Why The Reddit Revolt is Refreshing

Why The Reddit Revolt is Refreshing

When the Internet rallies for something other than sheer destruction, it deserves recognition.

Late Thursday night, Reddit descended into chaos after Reddit employee Victoria Taylor, known also by the username chooter, was reportedly let go. Taylor was known for moderating subreddit r/IAmA, where Reddit would host “Ask Me Anything,” a question and answer forum between users and celebrities. Taylor had a reputation for actually caring about moderators questions and concerns. As Gawker explained:

Coordinating and verifying all those celebrities takes a massive amount of work, which is why Victoria Taylor, the site’s Director of Talent, seems to have been so immensely beloved by the site’s many, voluntary moderators—she was good.

 r/IAmA was set to private, and karmanaut, a moderator of the subreddit explained and broke the news of Taylor’s dismissal Thursday afternoon:

Today, we learned that Victoria was unexpectedly let go from her position with Reddt. We all had the rug ripped out from under us and feel betrayed.

The admins didn’t realize how much we rely on Victoria. Part of it is proof, of course: we know it’s legitimate when she’s sitting right there next to the person and can make them provide proof. We’ve had situations where agents or others have tried to do an AMA as their client, and Victoria shut that shit down immediately. We can’t do that anymore.

The news of Taylor’s abrupt dismissal caused basically all of reddit to collectively lose it. In protest of the staffing changes, moderators shut down their subreddits in solidarity with Taylor’s dismissal.

Tech Crunch listed some of the large subreddits that have recently gone private in protest:

The exact events surrounding her dismissal have yet to be explained, as Reddit admins have yet to offer an explanation. A timeline of events, including an explanation of the strike, has been posted on the site by a user, Gilgamesh. What is clear is that the move has triggered a strong backlash, as some users believe this is only the latest of offenses that admins have committed against its moderators and users.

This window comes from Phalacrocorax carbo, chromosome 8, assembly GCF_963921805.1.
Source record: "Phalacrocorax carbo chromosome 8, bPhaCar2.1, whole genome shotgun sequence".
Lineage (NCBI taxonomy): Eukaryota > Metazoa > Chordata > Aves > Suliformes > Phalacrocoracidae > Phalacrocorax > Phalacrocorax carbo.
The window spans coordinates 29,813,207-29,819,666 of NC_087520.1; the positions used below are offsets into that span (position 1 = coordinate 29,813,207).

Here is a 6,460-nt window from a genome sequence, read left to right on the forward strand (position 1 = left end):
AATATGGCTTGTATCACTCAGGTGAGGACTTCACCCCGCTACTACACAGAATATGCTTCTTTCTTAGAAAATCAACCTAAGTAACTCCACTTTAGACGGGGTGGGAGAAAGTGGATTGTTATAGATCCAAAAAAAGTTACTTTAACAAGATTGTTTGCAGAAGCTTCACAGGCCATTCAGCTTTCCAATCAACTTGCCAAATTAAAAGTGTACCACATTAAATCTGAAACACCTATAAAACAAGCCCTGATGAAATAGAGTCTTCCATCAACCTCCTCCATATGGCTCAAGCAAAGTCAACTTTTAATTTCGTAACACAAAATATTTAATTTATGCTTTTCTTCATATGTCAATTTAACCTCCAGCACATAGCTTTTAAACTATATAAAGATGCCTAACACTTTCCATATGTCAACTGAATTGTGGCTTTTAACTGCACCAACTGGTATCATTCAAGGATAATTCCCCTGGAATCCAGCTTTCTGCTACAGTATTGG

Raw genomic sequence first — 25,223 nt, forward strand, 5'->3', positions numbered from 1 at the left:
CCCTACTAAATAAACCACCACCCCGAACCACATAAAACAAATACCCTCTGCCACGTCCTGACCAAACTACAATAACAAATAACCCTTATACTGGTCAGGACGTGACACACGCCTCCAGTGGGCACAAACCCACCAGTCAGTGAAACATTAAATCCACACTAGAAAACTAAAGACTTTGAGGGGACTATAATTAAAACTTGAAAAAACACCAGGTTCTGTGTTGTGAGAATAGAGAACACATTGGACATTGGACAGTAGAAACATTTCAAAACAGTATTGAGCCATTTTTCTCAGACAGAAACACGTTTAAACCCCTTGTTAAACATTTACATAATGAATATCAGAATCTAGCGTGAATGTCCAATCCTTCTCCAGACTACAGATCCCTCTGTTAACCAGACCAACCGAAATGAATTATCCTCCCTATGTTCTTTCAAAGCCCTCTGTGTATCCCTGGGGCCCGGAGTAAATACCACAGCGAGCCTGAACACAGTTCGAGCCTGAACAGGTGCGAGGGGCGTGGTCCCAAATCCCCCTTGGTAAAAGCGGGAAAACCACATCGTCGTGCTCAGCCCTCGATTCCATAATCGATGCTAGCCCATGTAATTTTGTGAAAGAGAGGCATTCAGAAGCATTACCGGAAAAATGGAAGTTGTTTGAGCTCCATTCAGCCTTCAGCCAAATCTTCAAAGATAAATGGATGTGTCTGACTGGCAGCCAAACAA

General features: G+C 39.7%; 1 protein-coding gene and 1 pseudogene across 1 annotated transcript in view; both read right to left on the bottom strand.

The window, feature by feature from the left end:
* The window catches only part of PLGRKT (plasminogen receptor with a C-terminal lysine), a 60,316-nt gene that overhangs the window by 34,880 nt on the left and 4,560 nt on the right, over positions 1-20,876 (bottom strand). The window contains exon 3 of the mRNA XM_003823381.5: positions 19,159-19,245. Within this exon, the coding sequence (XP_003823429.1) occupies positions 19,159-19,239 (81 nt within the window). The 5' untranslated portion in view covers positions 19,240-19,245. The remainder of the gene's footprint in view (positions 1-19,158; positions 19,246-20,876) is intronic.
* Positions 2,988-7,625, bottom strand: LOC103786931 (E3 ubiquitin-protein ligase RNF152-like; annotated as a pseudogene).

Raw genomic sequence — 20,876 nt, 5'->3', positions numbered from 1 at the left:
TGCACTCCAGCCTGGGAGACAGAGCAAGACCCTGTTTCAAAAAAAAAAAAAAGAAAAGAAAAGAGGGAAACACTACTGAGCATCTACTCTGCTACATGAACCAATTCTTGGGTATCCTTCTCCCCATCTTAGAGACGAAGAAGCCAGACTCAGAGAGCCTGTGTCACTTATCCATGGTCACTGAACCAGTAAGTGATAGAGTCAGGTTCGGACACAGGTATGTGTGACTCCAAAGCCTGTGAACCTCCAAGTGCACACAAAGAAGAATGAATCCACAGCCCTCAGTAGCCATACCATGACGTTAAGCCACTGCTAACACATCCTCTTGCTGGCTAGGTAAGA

A manifesto of sorts has been posted by a moderator in an open letter, detailing incidents where the Reddit admins have failed to communicate well with its community. Moderators are demanding that admins communicate more effectively, and equip them with better tools, which are outlined in the letter.

The Reddit community’s response to the news of Taylor being let go is refreshing to a certain extent. Typically when the collective Internet decides to “mob up,” it does so to attack or destroy. Backlash surrounding ESPN’s Britt McHenry’s mean verbal rantings at a towing company earlier this year resulted in people calling for her resignation. Cancer scientist Tim Hunt’s odd jokes about sexism in laboratories, which were later found to be taken out of context, resulted in the actual loss of his job. Monica Lewinsky’s sexual past was hyped up to the point that she has had difficulty finding employment and even contemplated suicide.

The Internet loves creating and destroying pariahs, and it’s very rare to see the Internet rally in support of a dismissed staffer, and calling for Reddit to reform their policies. Perhaps this is just a brief moment, and the tide will soon change to become a hate-filled hurricane of sheer destruction. But for now, I suppose the internet deserves a thumbs up.

Bre Payton was a staff writer at The Federalist.
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